On April 16, 1689, English novelist and playwright Aphra Behn died in London, England. She was a prolific dramatist of the English Restoration period, and is considered the first English professional female literary writer. Her writing contributed to the amatory fiction genre of British literature and was preoccupied with sexual love and romance. It was an early predecessor of the romance and was written by woman for woman. Information regarding her life is scant, especially regarding her early years. This may be due to intentional obscuring on Behn's part. Apocryphally, she was born in December 1640 in Harbledown near Canterbury. In The Histories and Novels of the Late Ingenious Mrs. Behn (1696) it states that Behn was born to Bartholomew Johnson, a barber, and Elizabeth Denham. There is little verifiable evidence to confirm any one story. Johnson was related to Francis, Lord Willoughby who commissioned him as lieutenant general of Surinam. In 1663, Aphra may have traveled with her father to Surinam. He died on the journey; however the rest of the family spent some months in the country. During this trip Aphra is reputed to have met an African slave leader, whose story formed the basis for one of her most famous works, Oroonoko (1688). The story may be apocryphal; the veracity of her journey to Suriname has been called into question. Shortly after her return to England from Surinam in 1664, Aphra may have married Johan Behn, a merchant of German or Dutch extraction. As with much of her life, there is little evidence for the facts of her marriage. He died or the couple separated soon after 1664.
She was a monarchist, and was dedicated to the restored King Charles II. As political parties emerged during this time, Behn became a Tory supporter. By 1666 Behn had become attached to the Court, possibly through the influence of Thomas Culpepper and other associates. The Second Anglo-Dutch War had broken out between England and the Netherlands in 1665 and she was recruited as a political spy to Antwerp on behalf of King Charles II. Her code name is said to have been Astrea, a name under which she later published many of her writings. Her chief role was to establish an intimacy with William Scot, son of Thomas Scot, a regicide who had been executed in 1660. William was believed to be ready to become a spy in the English service and to report on the doings of the English exiles that were plotting against the King. Behn's exploits were not profitable, however. Charles was slow in paying (if he paid at all), either for her services or for her expenses while abroad. Money had to be borrowed so that Behn could return to London, where a year's petitioning of Charles for payment went unheard and she ended up in a debtor’s prison. By 1669 an undisclosed source had paid her debts and she was released from custody.
She soon began to work for the King’s Company as a scribe. She had, however, only written poetry up until this point. She cultivated the friendship of various playwrights and poets, including John Dryden, and from 1670 until her death in 1689 she produced many plays and novels, poems and pamphlets. Her first play The Forc’d Marriage was staged in 1670, followed by The Amorous Prince (1671). She gradually moved towards comic works, which proved commercially successful. Her most popular works included The Rover and Love-Letters Between a Nobleman and his Sister (1684–87). Behn's novel Oroonoko (1688) is critically acknowledged as one of the most important works in the development of the English novel. The book is the tale of an enslaved African prince. It is notable for its exploration of slavery, race, and gender. In the coming years, Behn was immensely prolific, adapting plays, writing fiction and poetry, translating works from French and Latin. She caused scandal in some of her chosen subject matter, often alluding to sexual desire. She stated that the works would not have caused problems if they had been written by a man. Behn's work frequently takes homoerotic themes, featuring male to male love and her own sexual interest in women. As an example of her work, her best known poem, "The Disappointment,” is a story of a sexual encounter told from a woman's point of view that may be interpreted as a work about male impotence.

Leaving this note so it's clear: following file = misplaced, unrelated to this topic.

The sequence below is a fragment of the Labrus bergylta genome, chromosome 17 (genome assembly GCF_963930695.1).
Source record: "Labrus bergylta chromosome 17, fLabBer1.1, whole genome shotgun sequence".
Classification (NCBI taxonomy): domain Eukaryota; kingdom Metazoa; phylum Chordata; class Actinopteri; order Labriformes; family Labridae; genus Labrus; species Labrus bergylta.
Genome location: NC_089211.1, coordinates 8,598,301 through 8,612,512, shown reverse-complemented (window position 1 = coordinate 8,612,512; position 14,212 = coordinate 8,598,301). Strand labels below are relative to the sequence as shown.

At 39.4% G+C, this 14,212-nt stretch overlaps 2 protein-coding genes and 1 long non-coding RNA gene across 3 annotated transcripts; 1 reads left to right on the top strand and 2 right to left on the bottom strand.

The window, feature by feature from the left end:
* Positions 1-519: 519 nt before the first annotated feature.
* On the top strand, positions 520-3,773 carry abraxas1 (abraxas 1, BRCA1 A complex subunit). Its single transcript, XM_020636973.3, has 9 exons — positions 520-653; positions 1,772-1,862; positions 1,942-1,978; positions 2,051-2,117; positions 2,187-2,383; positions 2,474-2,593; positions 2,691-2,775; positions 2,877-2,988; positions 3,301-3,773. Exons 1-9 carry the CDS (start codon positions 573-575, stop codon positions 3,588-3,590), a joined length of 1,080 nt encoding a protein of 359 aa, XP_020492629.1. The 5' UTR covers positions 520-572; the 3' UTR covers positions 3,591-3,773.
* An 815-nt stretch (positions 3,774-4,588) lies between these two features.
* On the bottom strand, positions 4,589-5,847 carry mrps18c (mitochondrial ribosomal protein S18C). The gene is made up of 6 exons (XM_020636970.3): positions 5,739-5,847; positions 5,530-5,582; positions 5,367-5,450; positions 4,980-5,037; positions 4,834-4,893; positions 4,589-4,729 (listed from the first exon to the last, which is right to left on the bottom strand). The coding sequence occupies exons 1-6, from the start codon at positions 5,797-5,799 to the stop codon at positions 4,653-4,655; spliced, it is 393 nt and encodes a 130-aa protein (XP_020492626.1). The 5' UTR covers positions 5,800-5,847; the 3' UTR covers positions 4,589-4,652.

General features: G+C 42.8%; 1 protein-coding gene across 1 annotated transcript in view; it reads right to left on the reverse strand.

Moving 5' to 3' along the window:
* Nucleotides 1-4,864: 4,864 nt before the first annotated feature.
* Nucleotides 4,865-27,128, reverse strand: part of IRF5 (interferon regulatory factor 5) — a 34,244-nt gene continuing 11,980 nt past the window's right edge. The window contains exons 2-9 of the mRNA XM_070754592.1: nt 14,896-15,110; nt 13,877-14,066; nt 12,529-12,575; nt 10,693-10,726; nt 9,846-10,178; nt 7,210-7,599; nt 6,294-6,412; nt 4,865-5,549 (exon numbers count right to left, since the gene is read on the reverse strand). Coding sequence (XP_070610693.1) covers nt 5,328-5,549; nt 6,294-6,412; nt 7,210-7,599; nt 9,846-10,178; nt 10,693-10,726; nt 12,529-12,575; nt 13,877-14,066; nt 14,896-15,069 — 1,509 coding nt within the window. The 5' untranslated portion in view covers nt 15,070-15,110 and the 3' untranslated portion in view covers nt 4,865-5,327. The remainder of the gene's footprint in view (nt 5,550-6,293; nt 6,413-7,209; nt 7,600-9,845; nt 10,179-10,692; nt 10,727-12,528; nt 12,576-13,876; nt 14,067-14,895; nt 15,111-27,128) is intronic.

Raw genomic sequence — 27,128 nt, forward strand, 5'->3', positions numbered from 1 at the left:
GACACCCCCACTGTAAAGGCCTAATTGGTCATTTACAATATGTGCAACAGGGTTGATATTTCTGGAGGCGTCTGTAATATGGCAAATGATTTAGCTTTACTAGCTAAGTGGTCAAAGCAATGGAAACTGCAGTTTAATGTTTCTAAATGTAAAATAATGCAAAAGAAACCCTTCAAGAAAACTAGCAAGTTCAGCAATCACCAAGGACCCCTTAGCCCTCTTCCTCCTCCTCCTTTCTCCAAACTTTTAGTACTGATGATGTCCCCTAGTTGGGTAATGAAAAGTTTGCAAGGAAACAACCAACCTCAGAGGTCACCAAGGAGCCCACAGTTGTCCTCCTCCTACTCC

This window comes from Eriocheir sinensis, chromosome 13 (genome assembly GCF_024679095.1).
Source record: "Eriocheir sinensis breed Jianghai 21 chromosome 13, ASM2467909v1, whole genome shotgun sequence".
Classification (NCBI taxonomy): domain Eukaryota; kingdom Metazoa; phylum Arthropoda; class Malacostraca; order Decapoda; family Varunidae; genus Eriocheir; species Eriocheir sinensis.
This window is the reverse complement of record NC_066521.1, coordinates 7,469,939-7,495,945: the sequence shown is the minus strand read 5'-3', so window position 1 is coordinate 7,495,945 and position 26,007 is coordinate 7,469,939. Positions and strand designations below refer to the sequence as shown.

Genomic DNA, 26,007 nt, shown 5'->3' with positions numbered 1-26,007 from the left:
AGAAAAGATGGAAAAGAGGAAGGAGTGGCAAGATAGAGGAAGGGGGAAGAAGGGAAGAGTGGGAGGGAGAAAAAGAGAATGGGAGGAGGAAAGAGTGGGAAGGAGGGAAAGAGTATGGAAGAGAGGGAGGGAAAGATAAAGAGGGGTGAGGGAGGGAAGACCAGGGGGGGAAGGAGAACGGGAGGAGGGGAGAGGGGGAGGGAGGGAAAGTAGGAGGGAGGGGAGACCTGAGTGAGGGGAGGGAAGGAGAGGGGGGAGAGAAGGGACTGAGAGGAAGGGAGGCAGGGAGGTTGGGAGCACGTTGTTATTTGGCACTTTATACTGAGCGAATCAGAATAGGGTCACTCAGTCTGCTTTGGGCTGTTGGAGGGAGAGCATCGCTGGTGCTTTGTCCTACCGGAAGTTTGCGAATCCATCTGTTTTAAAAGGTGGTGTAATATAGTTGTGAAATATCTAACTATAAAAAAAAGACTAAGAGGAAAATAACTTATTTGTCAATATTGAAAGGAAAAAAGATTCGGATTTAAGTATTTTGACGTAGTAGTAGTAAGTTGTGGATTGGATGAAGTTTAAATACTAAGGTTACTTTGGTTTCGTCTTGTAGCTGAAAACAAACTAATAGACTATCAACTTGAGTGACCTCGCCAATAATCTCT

Aphra Behn died on April 16, 1689, and was buried in the East Cloister of Westminster Abbey. The inscription on her tombstone reads: Here lies a Proof that Wit can never be Defence enough against Mortality. She was quoted as stating that she had led a "life dedicated to pleasure and poetry." In Virginia Woolf’s A Room of One’s Own, she wrote – “All women together, ought to let flowers fall upon the grave of Aphra Behn... for it was she who earned them the right to speak their minds... Behn proved that money could be made by writing at the sacrifice, perhaps, of certain agreeable qualities; and so by degrees writing became not merely a sign of folly and a distracted mind but was of practical importance.”
Michael Thomas Barry is the author of Great Britain’s Literary Legends. The book can be purchased from Amazon through the following links: